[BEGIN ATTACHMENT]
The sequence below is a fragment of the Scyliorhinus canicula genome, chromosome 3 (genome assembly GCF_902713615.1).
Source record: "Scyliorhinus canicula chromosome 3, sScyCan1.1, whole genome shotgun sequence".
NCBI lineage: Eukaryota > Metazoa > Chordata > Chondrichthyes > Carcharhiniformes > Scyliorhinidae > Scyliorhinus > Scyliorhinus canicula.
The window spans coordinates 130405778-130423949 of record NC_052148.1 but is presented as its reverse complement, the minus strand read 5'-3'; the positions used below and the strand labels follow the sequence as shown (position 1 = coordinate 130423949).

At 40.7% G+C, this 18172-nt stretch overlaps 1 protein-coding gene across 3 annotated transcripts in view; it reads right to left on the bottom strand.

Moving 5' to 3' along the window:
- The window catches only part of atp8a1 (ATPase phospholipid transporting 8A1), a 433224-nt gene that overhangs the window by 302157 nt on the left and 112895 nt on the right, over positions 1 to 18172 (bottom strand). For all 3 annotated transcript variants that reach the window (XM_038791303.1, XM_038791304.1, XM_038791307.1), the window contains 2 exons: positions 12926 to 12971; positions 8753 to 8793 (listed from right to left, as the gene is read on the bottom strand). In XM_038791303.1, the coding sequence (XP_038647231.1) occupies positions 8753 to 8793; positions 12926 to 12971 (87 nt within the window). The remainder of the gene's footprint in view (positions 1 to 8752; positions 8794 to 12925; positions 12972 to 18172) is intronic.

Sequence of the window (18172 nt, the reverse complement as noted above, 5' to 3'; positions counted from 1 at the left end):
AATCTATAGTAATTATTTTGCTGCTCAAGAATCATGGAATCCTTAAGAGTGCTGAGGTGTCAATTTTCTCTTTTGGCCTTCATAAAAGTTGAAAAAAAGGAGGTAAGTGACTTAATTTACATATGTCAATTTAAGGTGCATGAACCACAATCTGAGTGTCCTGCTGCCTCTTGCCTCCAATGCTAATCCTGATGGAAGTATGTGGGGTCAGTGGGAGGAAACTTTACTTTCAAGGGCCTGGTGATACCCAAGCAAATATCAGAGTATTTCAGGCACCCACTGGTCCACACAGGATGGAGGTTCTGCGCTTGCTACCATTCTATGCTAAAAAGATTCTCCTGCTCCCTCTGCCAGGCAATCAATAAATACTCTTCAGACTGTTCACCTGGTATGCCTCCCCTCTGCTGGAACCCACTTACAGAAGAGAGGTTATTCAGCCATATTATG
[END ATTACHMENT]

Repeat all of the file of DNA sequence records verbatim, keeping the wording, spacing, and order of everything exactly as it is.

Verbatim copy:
The sequence below is a fragment of the Scyliorhinus canicula genome, chromosome 3 (genome assembly GCF_902713615.1).
Source record: "Scyliorhinus canicula chromosome 3, sScyCan1.1, whole genome shotgun sequence".
NCBI lineage: Eukaryota > Metazoa > Chordata > Chondrichthyes > Carcharhiniformes > Scyliorhinidae > Scyliorhinus > Scyliorhinus canicula.
The window spans coordinates 130405778-130423949 of record NC_052148.1 but is presented as its reverse complement, the minus strand read 5'-3'; the positions used below and the strand labels follow the sequence as shown (position 1 = coordinate 130423949).

At 40.7% G+C, this 18172-nt stretch overlaps 1 protein-coding gene across 3 annotated transcripts in view; it reads right to left on the bottom strand.

Moving 5' to 3' along the window:
- The window catches only part of atp8a1 (ATPase phospholipid transporting 8A1), a 433224-nt gene that overhangs the window by 302157 nt on the left and 112895 nt on the right, over positions 1 to 18172 (bottom strand). For all 3 annotated transcript variants that reach the window (XM_038791303.1, XM_038791304.1, XM_038791307.1), the window contains 2 exons: positions 12926 to 12971; positions 8753 to 8793 (listed from right to left, as the gene is read on the bottom strand). In XM_038791303.1, the coding sequence (XP_038647231.1) occupies positions 8753 to 8793; positions 12926 to 12971 (87 nt within the window). The remainder of the gene's footprint in view (positions 1 to 8752; positions 8794 to 12925; positions 12972 to 18172) is intronic.

Sequence of the window (18172 nt, the reverse complement as noted above, 5' to 3'; positions counted from 1 at the left end):
AATCTATAGTAATTATTTTGCTGCTCAAGAATCATGGAATCCTTAAGAGTGCTGAGGTGTCAATTTTCTCTTTTGGCCTTCATAAAAGTTGAAAAAAAGGAGGTAAGTGACTTAATTTACATATGTCAATTTAAGGTGCATGAACCACAATCTGAGTGTCCTGCTGCCTCTTGCCTCCAATGCTAATCCTGATGGAAGTATGTGGGGTCAGTGGGAGGAAACTTTACTTTCAAGGGCCTGGTGATACCCAAGCAAATATCAGAGTATTTCAGGCACCCACTGGTCCACACAGGATGGAGGTTCTGCGCTTGCTACCATTCTATGCTAAAAAGATTCTCCTGCTCCCTCTGCCAGGCAATCAATAAATACTCTTCAGACTGTTCACCTGGTATGCCTCCCCTCTGCTGGAACCCACTTACAGAAGAGAGGTTATTCAGCCATATTATG